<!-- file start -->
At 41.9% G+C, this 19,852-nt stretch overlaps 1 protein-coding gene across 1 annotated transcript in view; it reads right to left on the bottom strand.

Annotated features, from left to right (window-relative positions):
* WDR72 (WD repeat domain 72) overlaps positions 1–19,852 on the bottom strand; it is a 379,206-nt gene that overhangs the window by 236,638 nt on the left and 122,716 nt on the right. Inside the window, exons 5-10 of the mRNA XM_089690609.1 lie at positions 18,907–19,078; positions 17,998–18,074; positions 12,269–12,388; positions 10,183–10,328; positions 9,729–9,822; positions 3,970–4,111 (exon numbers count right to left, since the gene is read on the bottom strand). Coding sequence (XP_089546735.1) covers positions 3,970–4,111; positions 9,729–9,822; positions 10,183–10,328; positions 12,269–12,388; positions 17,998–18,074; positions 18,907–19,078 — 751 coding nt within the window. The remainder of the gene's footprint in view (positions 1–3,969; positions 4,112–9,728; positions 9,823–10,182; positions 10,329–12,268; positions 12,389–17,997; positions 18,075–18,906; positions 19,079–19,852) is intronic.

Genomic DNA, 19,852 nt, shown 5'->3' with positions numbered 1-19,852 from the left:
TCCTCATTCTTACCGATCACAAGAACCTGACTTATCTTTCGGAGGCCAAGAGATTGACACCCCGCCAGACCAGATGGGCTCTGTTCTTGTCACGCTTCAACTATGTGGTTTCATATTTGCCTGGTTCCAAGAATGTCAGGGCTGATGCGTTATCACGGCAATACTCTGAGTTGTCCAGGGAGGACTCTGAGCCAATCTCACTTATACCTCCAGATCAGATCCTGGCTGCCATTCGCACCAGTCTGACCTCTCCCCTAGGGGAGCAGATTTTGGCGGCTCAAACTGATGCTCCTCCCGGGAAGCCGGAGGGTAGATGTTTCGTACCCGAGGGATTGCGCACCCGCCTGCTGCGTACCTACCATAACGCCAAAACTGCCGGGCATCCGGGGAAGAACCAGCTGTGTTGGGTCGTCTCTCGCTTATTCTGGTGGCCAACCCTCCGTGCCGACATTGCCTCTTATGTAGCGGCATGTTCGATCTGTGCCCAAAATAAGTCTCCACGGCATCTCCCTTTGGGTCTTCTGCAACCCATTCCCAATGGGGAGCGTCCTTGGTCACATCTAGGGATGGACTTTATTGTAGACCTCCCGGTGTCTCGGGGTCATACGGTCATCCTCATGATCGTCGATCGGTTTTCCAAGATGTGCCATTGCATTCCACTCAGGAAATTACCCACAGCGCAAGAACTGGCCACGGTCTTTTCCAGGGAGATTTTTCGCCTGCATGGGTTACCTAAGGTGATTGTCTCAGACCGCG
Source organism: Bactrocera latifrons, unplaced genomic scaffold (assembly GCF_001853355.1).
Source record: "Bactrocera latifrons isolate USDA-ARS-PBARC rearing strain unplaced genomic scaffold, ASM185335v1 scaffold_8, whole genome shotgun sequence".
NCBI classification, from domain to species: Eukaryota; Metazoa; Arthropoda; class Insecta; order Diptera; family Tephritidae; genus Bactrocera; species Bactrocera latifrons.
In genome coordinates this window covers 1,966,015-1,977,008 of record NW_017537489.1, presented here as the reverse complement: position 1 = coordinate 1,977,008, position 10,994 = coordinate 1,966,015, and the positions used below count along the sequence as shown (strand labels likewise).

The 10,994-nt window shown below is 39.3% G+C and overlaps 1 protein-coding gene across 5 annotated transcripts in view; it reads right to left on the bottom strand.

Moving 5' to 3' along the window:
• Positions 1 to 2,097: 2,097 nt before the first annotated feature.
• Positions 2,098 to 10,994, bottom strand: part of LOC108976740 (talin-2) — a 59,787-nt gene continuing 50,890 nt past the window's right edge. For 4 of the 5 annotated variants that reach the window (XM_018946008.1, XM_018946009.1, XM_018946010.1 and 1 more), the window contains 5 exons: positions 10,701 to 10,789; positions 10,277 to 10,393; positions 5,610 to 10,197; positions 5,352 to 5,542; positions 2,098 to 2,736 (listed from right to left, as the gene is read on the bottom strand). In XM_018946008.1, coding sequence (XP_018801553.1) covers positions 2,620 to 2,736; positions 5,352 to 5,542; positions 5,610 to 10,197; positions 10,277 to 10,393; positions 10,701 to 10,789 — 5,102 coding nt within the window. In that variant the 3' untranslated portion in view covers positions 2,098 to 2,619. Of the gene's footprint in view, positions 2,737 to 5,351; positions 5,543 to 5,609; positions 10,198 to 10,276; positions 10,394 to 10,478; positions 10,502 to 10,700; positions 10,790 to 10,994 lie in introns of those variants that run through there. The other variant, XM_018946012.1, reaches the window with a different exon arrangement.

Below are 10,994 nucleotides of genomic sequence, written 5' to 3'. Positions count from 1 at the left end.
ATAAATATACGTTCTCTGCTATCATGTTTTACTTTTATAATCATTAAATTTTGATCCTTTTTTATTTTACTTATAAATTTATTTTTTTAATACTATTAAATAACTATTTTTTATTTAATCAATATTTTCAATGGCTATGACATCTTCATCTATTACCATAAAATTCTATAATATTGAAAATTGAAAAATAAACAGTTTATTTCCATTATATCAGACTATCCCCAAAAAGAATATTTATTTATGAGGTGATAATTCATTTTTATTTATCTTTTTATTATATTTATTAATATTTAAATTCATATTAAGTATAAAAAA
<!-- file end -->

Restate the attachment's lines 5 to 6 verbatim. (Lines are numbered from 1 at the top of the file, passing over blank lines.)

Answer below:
TCCTCATTCTTACCGATCACAAGAACCTGACTTATCTTTCGGAGGCCAAGAGATTGACACCCCGCCAGACCAGATGGGCTCTGTTCTTGTCACGCTTCAACTATGTGGTTTCATATTTGCCTGGTTCCAAGAATGTCAGGGCTGATGCGTTATCACGGCAATACTCTGAGTTGTCCAGGGAGGACTCTGAGCCAATCTCACTTATACCTCCAGATCAGATCCTGGCTGCCATTCGCACCAGTCTGACCTCTCCCCTAGGGGAGCAGATTTTGGCGGCTCAAACTGATGCTCCTCCCGGGAAGCCGGAGGGTAGATGTTTCGTACCCGAGGGATTGCGCACCCGCCTGCTGCGTACCTACCATAACGCCAAAACTGCCGGGCATCCGGGGAAGAACCAGCTGTGTTGGGTCGTCTCTCGCTTATTCTGGTGGCCAACCCTCCGTGCCGACATTGCCTCTTATGTAGCGGCATGTTCGATCTGTGCCCAAAATAAGTCTCCACGGCATCTCCCTTTGGGTCTTCTGCAACCCATTCCCAATGGGGAGCGTCCTTGGTCACATCTAGGGATGGACTTTATTGTAGACCTCCCGGTGTCTCGGGGTCATACGGTCATCCTCATGATCGTCGATCGGTTTTCCAAGATGTGCCATTGCATTCCACTCAGGAAATTACCCACAGCGCAAGAACTGGCCACGGTCTTTTCCAGGGAGATTTTTCGCCTGCATGGGTTACCTAAGGTGATTGTCTCAGACCGCG
Source organism: Bactrocera latifrons, unplaced genomic scaffold (assembly GCF_001853355.1).